Insect Warriors fighting the Jane

News article |

Last spring and again this year, we have been confronted with purple paddocks and wondered where all these new Salvation Jane plants have come from, after years of finally being free of it.

We may also be wondering, what happened to the biological control agents that essentially obliterated Salvation Jane from the Hills landscape?

It is important to understand that biological control is not an eradication program but just one tool, and it can take many years for the insects to reach their full potential and spread. Biological control requires more than one agent and for Salvation Jane there is a suite of four insects that have been released. Each insect attacks a different life stage of the plant.

TIMING CRITICALSalvation Jane loves a fire as it initiates the germination of hard seed in the soil and with limited competition, it flourishes. The mass germination after fire should be used as an opportunity to control the Jane to prevent seed set. This will have a huge impact in depleting the seed bank in the soil.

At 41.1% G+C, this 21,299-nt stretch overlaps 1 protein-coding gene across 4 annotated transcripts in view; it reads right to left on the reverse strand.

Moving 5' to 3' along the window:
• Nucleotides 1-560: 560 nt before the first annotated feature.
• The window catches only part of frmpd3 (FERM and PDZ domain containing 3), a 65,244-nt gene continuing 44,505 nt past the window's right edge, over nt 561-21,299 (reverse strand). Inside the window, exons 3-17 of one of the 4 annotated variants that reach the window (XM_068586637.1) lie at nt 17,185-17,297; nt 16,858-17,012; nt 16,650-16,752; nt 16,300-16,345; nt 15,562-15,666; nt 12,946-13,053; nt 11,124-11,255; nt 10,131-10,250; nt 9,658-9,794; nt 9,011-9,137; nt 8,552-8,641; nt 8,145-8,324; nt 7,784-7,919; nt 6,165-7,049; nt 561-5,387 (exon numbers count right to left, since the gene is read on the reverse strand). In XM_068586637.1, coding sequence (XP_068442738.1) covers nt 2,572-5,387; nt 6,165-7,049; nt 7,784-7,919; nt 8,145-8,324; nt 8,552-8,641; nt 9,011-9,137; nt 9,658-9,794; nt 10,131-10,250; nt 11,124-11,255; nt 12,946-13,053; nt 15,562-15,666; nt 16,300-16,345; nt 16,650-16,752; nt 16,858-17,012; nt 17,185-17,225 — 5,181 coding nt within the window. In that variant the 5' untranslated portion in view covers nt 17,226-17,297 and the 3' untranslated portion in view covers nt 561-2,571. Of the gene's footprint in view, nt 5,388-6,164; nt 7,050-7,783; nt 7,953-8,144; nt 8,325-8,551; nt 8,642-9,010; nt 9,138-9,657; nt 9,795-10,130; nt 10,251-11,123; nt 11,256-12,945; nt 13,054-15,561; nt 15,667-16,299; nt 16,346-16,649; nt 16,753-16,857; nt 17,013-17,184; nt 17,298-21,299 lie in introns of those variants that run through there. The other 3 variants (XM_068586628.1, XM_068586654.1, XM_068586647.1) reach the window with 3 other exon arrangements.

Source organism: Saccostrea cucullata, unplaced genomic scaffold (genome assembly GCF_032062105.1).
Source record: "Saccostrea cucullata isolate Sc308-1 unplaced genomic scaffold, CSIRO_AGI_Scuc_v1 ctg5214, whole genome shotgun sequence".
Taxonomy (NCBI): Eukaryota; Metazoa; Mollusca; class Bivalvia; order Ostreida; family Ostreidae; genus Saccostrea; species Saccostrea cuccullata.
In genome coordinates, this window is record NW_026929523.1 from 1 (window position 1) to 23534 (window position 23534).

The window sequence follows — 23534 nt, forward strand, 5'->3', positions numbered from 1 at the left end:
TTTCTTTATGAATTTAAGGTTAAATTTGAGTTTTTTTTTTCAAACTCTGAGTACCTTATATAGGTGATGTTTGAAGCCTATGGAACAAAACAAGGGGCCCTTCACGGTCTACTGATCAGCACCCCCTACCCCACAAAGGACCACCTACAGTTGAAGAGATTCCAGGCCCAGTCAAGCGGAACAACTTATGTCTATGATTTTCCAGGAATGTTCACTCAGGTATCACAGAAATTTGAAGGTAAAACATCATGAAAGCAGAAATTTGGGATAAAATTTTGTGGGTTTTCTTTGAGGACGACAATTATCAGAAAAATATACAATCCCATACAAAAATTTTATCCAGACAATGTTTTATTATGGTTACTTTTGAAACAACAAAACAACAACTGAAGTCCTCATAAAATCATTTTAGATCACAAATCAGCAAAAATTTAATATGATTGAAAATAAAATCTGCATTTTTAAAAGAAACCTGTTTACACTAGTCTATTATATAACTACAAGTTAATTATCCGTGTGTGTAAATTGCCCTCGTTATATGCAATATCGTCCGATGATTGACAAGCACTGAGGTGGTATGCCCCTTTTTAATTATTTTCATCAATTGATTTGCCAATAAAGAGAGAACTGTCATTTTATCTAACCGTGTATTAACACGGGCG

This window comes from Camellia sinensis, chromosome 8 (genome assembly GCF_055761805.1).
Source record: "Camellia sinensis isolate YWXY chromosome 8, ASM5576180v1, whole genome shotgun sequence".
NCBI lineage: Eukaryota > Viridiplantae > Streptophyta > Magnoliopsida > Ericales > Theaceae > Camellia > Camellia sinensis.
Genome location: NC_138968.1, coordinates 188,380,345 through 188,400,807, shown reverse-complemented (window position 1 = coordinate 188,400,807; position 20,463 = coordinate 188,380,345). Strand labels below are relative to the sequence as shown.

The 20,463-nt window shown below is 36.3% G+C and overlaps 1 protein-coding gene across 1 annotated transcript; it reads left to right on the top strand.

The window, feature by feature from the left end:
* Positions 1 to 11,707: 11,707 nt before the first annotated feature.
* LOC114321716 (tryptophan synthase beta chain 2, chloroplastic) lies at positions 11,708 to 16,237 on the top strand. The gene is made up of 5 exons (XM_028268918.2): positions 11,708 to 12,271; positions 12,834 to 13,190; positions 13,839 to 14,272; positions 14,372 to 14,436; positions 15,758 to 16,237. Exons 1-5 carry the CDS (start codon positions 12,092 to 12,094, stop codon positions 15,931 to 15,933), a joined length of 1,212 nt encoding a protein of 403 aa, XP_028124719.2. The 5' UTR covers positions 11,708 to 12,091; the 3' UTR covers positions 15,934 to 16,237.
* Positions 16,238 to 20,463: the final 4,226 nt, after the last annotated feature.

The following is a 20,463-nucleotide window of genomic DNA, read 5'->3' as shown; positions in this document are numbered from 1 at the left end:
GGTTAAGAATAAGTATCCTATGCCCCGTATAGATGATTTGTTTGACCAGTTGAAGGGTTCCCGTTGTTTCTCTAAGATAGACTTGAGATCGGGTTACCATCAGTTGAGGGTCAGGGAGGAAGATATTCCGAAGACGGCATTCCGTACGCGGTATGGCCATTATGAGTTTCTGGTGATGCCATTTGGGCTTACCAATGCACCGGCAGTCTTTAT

Once bio-control is established, there is a normal wave of fluctuation. You may get a favourable season, allowing the host plant (Jane) to increase, however the bio-control insect population will also increase as there is more for them to feed on. As insect numbers increase, the weed declines again. These bio-agents were so successful in suppressing Jane reproduction that the weed was rarely seen in the Hills, and the bugs had essentially eaten themselves out of a job!

WHAT TO DOThankfully, many of these beneficial insects were sitting dormant in the top soil over summer and actually survived the fire. However, it takes between two to three seasons for insect numbers to increase again and this is why we are seeing purple paddocks again.

So, while we wait for the insect numbers to build up again, our advice is to:

• Control the flowering plants to prevent seed set eg by slashing• Work to re-establish competitive pastures (or revegetation)• Monitor the Jane as the insects may already be there and just need time to build up again

The bio-agents are quite mobile so even if you can’t see much activity on a particular site, the insects will move in from surrounding areas.

If you would like help in identifying the insects or want to learn more about what you can do to control Salvation Jane on your property, please contact the Hills and Fleurieu Landscape Board.

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